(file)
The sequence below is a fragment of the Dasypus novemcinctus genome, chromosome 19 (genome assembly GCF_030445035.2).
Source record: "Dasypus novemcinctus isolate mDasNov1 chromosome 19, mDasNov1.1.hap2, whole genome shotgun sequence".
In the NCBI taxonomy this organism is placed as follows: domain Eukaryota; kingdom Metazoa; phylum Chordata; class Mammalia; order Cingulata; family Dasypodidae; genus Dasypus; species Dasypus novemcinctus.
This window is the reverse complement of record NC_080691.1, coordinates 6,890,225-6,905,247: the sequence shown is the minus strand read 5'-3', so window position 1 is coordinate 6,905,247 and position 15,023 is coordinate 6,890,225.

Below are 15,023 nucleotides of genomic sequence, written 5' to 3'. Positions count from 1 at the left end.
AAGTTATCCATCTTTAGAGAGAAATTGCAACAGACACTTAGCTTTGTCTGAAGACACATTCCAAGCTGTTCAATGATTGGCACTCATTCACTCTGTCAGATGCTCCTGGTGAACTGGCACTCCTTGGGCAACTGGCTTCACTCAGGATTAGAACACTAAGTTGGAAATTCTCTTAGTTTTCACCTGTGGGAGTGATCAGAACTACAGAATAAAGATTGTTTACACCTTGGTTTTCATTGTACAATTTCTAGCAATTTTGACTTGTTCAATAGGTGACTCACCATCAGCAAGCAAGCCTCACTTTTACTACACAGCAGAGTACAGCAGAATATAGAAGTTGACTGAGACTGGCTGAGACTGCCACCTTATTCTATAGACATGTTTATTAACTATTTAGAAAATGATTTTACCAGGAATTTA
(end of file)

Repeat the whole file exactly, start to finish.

The sequence below is a fragment of the Dasypus novemcinctus genome, chromosome 19 (genome assembly GCF_030445035.2).
Source record: "Dasypus novemcinctus isolate mDasNov1 chromosome 19, mDasNov1.1.hap2, whole genome shotgun sequence".
In the NCBI taxonomy this organism is placed as follows: domain Eukaryota; kingdom Metazoa; phylum Chordata; class Mammalia; order Cingulata; family Dasypodidae; genus Dasypus; species Dasypus novemcinctus.
This window is the reverse complement of record NC_080691.1, coordinates 6,890,225-6,905,247: the sequence shown is the minus strand read 5'-3', so window position 1 is coordinate 6,905,247 and position 15,023 is coordinate 6,890,225.

Below are 15,023 nucleotides of genomic sequence, written 5' to 3'. Positions count from 1 at the left end.
AAGTTATCCATCTTTAGAGAGAAATTGCAACAGACACTTAGCTTTGTCTGAAGACACATTCCAAGCTGTTCAATGATTGGCACTCATTCACTCTGTCAGATGCTCCTGGTGAACTGGCACTCCTTGGGCAACTGGCTTCACTCAGGATTAGAACACTAAGTTGGAAATTCTCTTAGTTTTCACCTGTGGGAGTGATCAGAACTACAGAATAAAGATTGTTTACACCTTGGTTTTCATTGTACAATTTCTAGCAATTTTGACTTGTTCAATAGGTGACTCACCATCAGCAAGCAAGCCTCACTTTTACTACACAGCAGAGTACAGCAGAATATAGAAGTTGACTGAGACTGGCTGAGACTGCCACCTTATTCTATAGACATGTTTATTAACTATTTAGAAAATGATTTTACCAGGAATTTA